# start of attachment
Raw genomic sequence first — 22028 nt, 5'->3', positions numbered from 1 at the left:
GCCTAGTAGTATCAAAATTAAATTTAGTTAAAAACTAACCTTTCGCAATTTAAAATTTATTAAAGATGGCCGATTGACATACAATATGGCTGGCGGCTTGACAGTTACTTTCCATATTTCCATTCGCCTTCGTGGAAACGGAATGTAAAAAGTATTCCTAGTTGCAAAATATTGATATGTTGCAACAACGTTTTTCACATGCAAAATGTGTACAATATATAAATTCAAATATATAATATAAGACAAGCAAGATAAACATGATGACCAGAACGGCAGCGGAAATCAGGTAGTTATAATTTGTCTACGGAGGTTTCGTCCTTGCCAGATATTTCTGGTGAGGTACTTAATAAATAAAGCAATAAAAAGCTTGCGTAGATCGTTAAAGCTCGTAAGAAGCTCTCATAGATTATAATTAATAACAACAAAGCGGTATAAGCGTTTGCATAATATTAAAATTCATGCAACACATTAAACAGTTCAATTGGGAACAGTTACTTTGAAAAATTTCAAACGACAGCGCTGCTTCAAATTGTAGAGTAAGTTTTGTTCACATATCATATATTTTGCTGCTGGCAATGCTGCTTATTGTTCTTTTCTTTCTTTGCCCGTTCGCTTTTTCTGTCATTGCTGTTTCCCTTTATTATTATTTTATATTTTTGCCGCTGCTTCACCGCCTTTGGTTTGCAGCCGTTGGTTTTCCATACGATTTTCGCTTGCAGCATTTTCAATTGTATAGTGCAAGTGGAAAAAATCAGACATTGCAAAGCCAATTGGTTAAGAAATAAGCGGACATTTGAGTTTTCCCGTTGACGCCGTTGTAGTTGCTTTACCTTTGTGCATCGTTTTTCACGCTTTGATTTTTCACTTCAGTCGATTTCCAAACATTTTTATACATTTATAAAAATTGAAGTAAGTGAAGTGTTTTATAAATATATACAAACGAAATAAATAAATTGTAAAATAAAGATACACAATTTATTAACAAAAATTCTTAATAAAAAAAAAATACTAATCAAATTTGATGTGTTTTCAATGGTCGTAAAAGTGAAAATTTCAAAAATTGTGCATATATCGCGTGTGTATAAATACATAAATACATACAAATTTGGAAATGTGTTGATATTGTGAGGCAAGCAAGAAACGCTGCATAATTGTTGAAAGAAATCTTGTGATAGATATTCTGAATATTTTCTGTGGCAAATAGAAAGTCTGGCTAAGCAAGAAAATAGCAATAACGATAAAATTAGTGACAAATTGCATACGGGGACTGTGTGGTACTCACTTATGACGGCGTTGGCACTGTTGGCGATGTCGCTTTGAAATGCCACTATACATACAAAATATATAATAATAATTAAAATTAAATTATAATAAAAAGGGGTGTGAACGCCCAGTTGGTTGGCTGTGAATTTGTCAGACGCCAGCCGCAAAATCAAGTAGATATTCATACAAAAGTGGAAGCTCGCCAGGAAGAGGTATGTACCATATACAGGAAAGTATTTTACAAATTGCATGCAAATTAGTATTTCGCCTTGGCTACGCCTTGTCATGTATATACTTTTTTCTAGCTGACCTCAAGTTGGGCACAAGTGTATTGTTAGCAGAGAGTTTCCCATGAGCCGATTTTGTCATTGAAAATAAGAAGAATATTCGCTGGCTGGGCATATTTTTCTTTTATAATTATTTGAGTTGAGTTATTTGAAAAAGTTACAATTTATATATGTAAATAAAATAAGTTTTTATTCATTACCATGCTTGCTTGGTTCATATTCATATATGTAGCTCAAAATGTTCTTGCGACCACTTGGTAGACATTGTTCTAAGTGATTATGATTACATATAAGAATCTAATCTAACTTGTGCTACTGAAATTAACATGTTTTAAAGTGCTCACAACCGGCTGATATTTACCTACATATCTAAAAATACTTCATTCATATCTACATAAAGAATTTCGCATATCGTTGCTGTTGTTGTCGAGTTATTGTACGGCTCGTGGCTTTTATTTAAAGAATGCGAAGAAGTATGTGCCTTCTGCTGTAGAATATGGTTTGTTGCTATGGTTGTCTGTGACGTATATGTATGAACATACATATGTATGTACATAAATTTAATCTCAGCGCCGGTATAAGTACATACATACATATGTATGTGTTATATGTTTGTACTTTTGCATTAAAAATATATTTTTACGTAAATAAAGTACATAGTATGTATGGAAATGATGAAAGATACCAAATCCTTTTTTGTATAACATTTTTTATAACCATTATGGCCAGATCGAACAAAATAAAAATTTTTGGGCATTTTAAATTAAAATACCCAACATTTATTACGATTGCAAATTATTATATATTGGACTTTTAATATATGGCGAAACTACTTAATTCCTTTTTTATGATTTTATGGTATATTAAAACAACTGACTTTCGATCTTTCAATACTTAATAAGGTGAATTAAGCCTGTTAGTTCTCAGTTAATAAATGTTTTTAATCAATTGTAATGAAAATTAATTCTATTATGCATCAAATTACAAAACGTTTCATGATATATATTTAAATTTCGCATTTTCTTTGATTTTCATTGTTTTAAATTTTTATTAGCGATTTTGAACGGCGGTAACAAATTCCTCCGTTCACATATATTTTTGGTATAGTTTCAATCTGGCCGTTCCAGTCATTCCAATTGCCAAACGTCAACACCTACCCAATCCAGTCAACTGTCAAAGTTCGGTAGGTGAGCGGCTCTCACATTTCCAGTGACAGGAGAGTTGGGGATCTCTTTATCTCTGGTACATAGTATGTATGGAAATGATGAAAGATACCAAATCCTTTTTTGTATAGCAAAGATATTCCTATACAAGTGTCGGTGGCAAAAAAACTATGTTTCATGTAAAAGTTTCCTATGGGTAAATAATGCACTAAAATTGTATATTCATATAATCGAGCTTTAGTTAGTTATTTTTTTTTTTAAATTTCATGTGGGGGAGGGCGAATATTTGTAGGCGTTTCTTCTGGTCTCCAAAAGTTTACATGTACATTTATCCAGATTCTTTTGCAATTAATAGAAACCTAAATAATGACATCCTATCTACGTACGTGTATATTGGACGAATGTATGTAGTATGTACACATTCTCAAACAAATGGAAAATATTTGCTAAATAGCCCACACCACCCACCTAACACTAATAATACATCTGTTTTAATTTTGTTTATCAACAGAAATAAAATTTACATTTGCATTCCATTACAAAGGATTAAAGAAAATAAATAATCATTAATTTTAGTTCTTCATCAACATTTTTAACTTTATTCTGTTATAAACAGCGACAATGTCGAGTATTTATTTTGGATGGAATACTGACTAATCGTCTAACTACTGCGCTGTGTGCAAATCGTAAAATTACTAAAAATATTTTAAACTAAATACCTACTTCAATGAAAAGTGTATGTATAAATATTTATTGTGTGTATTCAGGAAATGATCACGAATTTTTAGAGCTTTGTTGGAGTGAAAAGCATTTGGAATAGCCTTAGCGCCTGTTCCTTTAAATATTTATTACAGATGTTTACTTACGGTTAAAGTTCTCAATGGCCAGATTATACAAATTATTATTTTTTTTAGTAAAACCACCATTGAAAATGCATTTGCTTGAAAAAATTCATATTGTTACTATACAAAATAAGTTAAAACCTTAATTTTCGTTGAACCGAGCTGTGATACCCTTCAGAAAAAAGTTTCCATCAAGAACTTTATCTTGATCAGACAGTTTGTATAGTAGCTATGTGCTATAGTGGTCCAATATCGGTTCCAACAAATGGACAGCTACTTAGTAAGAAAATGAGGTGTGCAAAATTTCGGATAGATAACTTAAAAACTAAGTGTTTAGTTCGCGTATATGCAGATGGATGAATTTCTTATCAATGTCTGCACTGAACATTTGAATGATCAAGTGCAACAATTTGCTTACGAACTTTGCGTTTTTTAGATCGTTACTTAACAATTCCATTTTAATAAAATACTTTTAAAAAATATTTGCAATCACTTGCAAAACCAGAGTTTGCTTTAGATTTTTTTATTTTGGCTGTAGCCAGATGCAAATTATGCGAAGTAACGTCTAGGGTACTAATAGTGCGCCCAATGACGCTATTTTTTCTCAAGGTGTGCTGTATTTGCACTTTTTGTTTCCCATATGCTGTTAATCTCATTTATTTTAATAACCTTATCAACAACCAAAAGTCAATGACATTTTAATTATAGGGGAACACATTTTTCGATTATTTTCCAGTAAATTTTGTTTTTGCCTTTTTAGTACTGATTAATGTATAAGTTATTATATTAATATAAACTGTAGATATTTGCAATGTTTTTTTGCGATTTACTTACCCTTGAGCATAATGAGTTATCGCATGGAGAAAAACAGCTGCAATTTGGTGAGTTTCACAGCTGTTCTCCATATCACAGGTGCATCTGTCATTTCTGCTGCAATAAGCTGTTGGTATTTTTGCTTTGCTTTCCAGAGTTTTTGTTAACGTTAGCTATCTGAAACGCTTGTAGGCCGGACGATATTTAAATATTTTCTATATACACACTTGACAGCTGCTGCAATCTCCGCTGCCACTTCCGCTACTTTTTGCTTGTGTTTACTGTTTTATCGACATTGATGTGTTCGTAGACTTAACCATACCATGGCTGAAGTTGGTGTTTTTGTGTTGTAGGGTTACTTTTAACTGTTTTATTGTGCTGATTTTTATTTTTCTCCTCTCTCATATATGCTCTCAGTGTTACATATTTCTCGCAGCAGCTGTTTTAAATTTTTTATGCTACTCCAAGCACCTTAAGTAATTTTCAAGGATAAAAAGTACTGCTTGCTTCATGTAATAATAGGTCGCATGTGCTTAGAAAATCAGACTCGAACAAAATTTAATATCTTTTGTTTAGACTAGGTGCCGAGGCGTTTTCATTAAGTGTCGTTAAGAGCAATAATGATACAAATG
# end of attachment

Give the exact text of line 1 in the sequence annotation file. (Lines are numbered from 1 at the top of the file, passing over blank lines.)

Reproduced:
Raw genomic sequence first — 22028 nt, 5'->3', positions numbered from 1 at the left: